It is now learnt that the amidst the activities celebrating thirty years of cease fire, the Vice chairman of the UWSA strongly criticized the NLD of Suu Kyi for pushing them to sign the National Cease Fire Agreement.  He claimed that the Wa Group had nothing to do with the National Cease fire Agreement as they had signed the cease fire and subsequent two agreements on the condition that they will not sign the NCA!

He then posed a question that while they had signed the agreement at both the levels ( Union and State) why does the Government want them to sign the NCA?  He made an ominous statement that he is doubtful whether the truce will remain in place after the 2020 elections.

The point he made was that the status quo was working well for both sides and so why disturb it with additional demands like signing the NCA etc.  What made him make this statement? Surely, he is talking from a position of strength and would also be having clearance from the Chinese before the Press Conference for making such a statement.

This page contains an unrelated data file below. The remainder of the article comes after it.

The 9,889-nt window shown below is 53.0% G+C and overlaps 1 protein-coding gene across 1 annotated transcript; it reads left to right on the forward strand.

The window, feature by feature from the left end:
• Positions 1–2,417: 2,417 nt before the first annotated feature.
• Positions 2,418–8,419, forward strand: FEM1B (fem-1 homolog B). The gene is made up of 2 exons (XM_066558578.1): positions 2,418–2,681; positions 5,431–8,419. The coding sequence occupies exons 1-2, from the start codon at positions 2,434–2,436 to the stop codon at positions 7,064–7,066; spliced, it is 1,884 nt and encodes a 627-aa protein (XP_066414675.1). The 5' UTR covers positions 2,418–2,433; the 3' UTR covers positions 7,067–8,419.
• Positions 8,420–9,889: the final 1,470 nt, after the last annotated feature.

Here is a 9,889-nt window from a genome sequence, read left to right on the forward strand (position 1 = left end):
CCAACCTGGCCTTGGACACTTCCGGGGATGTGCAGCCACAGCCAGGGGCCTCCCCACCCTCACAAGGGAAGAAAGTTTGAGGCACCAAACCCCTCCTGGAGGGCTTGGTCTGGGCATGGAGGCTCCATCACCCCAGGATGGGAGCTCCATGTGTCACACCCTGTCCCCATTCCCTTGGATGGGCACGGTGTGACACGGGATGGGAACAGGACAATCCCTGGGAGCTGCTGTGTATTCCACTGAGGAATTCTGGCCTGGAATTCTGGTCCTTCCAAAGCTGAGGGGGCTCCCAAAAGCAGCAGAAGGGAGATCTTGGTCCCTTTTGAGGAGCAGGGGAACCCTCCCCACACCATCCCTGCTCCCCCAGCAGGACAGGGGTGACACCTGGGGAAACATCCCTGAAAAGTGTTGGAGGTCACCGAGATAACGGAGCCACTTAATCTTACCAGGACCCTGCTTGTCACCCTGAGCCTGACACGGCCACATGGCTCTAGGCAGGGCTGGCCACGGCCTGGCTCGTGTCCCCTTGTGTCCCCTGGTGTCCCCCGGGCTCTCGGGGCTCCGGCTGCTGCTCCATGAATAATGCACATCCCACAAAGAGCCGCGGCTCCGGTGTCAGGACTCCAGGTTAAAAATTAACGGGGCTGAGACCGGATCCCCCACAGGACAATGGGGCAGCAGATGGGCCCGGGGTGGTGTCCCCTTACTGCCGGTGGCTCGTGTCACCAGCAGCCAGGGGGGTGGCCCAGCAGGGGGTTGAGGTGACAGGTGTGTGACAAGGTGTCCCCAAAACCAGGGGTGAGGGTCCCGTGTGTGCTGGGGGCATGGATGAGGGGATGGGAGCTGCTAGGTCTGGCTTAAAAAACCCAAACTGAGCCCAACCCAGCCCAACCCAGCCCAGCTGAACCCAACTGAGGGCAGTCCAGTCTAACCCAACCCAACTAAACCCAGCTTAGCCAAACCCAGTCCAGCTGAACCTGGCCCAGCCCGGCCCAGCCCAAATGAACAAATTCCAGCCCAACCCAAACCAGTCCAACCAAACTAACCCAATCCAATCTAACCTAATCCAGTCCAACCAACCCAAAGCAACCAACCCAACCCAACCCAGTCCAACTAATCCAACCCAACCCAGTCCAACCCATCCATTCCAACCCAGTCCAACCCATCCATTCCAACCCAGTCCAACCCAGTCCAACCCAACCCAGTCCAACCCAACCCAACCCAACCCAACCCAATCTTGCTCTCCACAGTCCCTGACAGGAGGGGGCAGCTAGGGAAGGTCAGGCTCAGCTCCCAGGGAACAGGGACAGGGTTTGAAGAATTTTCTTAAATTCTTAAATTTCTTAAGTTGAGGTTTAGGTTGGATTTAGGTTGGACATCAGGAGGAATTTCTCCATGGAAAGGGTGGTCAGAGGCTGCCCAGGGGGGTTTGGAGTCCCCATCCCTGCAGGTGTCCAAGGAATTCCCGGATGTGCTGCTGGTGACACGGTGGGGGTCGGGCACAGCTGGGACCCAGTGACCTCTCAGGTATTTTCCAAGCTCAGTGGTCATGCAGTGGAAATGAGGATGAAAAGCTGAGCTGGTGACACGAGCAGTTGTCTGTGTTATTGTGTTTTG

We had earlier in our paper of South Asia Analysis Group in 5612 dated 27th November, 2013 by C.S. Kuppuswamy discussed about Wa group in great detail. We had said even then that China was playing a double game by arming the UWSA as more of a deterrent while professing to respect the sovereignty of Myanmar in encouraging the peace efforts of the Government.  China continues to play the “double game” even now- while continuing to arm the Wa group to withstand a conventional war!

If China wants a status quo why does it not press the Myanmar to continue with a ceasefire?  It is said that even prior to ending of the four-month cease fire, the KIA and the Myanmar have been clashing for several days in the Shan State.  It is alleged by the KIA that the Myanmar Army wants to control more of KIA territory- to what purpose- One does not know.  The two sides are supposed to meet for fresh talks towards the end of this month in Muisse on the border.

Both the Government and the Army on the one side and the ethnic armed organisations on the other are yet to come to terms on a fundamental contradiction.  While the ethnic armed organizations want to address the security sector reforms first, the Army wants the groups to disarm, demobilize and reintegrate first.

There is one other point that needs to be cleared.  Where does China stand on the question of the National Cease fire agreement?  While professing support on the surface, it appears to be encouraging its proxy (UWSA) not only to oppose it , but get other non signatories to form an umbrella organisaton – the FPNCC to suggest a totally different narrative!